"I am so happy for all of you, and yet you know how much I empathize with the challenges all of this brings. It's a bittersweet time, isn't it. You both look lovely, and I'm like everyone else who also loves the hat shot. Did you take that? Even the angle is interesting. "
Well, I thought that was a really good question. It was a great shot, something I'm proud that I took. Sometimes, however, those great kinds of shots take a bit of planning and work. For all you camera buffs who might be attending a graduation in the near future, here is how I captured that once in a lifetime moment.
First off, fight your way through the honking big crowd until you can find a patch of ground you can plant your feet on. Then change your mind and keep moving, all the while, knowing they might be taking the shot at any second.
Don't feel panicked when you cannot, in any way, find your own child in the midst of the 274 blue gowns and caps. Resolve within yourself that you won't get a close up anyway. It'll just have to be a group shot.
Now climb up and balance yourself on an 18" - 24" high garden barrier that you've located and have found an open spot on. Now be careful because it is a curved barrier and where you got a spot is actually starting to curve away from the action.
Now stand there and wait for a few minutes, while the "real" professional photographer organizes himself up front. Check your settings making sure the camera is ready to go so you don't get caught with it turned off or on a 2 second shutter delay. (Lesson learned from the convocation part of the ceremony). Balance yourself. Don't fall off on the baby and carriage someone parked right beside you! Take a test shot and notice there is a guy with a great big white cowboy hat taking up most of your frame.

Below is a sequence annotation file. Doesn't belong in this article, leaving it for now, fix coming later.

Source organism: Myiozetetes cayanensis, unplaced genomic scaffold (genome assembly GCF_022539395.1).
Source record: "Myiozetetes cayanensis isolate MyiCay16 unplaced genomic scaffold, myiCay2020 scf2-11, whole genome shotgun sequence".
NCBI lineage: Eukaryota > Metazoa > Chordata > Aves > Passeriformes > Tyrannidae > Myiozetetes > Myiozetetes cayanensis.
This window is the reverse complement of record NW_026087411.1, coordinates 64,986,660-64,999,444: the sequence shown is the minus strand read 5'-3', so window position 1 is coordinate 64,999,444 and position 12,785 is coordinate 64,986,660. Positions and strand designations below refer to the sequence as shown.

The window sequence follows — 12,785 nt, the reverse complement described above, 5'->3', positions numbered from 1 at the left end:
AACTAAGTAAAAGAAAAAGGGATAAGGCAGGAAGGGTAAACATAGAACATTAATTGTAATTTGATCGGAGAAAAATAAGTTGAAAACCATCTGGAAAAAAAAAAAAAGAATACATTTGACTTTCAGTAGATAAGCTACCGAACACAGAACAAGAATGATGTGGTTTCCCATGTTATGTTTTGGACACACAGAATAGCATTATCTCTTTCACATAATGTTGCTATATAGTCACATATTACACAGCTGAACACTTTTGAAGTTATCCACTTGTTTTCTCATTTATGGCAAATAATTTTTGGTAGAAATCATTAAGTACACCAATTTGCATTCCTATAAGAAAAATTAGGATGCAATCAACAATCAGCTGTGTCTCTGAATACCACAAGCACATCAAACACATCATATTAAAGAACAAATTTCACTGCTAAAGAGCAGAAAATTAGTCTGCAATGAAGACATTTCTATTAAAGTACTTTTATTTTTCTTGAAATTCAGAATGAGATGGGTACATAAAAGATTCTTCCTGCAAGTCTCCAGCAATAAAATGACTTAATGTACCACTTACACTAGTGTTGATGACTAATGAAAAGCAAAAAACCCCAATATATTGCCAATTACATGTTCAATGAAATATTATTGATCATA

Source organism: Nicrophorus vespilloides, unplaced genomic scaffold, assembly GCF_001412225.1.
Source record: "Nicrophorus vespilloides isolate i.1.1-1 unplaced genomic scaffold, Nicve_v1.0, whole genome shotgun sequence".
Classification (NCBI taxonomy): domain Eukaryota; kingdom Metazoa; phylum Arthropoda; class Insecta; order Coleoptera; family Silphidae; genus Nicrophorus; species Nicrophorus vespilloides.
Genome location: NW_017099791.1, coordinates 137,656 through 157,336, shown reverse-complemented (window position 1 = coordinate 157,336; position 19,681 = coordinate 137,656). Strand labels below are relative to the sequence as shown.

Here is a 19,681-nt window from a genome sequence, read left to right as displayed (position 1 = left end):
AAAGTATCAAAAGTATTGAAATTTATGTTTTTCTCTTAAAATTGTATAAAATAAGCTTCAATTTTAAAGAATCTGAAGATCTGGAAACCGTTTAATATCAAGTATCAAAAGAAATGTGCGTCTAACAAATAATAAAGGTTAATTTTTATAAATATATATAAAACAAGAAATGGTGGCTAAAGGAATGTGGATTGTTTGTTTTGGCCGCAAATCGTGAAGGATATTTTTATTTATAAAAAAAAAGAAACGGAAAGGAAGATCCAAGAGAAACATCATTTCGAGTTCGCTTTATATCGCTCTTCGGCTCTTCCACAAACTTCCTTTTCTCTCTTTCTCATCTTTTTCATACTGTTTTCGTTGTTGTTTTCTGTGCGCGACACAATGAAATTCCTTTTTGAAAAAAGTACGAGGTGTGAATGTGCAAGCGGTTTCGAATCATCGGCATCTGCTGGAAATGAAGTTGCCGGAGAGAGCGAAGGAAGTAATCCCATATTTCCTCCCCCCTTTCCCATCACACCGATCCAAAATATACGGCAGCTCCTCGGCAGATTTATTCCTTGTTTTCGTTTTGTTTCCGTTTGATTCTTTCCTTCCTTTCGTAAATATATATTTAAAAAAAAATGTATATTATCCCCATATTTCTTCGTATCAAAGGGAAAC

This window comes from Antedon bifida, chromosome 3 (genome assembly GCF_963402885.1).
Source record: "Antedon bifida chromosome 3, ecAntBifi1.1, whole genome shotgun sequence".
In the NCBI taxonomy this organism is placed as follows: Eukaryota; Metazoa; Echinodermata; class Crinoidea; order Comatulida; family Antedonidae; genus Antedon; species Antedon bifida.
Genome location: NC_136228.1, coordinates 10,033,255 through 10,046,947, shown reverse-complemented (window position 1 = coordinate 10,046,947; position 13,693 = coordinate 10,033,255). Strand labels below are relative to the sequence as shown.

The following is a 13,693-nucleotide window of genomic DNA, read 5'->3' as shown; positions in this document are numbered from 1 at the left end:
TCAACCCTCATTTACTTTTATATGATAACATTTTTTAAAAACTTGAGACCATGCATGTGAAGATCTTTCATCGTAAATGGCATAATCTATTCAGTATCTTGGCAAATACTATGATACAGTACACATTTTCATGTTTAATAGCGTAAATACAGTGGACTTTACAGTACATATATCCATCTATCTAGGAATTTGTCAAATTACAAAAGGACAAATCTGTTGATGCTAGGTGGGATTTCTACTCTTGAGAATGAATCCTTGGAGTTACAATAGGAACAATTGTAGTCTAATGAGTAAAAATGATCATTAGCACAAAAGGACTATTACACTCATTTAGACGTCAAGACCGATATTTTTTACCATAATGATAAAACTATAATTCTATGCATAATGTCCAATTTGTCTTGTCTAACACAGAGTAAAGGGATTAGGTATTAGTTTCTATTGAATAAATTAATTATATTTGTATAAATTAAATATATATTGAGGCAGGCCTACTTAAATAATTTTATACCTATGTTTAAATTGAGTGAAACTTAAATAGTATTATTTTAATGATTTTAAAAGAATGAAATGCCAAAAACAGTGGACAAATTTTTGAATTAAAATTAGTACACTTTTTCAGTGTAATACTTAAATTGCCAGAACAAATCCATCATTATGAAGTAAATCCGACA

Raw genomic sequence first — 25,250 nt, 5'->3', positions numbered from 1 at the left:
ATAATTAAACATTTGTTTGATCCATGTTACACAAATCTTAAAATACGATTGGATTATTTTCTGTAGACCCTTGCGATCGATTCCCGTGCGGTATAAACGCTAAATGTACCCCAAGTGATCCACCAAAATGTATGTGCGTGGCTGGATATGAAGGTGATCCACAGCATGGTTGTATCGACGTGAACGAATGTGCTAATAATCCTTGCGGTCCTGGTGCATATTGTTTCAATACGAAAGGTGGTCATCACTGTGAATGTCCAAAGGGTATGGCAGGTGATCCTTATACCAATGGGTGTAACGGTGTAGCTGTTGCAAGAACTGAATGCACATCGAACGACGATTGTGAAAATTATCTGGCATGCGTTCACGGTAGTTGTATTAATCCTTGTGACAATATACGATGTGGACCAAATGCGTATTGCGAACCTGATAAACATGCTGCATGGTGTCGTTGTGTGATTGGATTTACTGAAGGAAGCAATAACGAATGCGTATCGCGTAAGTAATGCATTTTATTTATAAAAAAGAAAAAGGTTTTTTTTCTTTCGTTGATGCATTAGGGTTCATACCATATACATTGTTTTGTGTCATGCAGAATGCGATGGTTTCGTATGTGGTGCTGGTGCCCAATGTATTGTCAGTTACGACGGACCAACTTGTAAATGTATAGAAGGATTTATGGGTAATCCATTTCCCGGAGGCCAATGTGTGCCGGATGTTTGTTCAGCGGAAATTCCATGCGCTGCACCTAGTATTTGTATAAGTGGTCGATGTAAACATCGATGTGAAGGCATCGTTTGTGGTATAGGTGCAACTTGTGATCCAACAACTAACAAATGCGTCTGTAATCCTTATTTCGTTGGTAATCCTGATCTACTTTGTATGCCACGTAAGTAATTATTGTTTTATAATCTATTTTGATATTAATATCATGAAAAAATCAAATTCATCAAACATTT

Shuffle back a bit on the barrier without falling and without knocking anyone else off. You don't want to cause a scene and embarrass your grad in front of all these classmates and people. That would not be a good thing!
Now when they start the countdown for the hat toss get your camera arm up and ready with your finger on the button! Now very quickly and carefully, lean as far as you dare to your right, because a person has jumped on the barrier in front of you and has gotten their arm squarely into your viewfinder, all the while trying to stay on your precarious perch, not giving in to gravity and falling on the baby and carriage.
Point the camera slightly higher to get above the heads and arms upraised on the ground. Work quickly, as this is all happening within a count of three! Ignore the nagging pressure of knowing you have one chance at getting a picture. Now take the picture as soon as you see blue hats flying above the crowd.
Great pic with an interesting angle.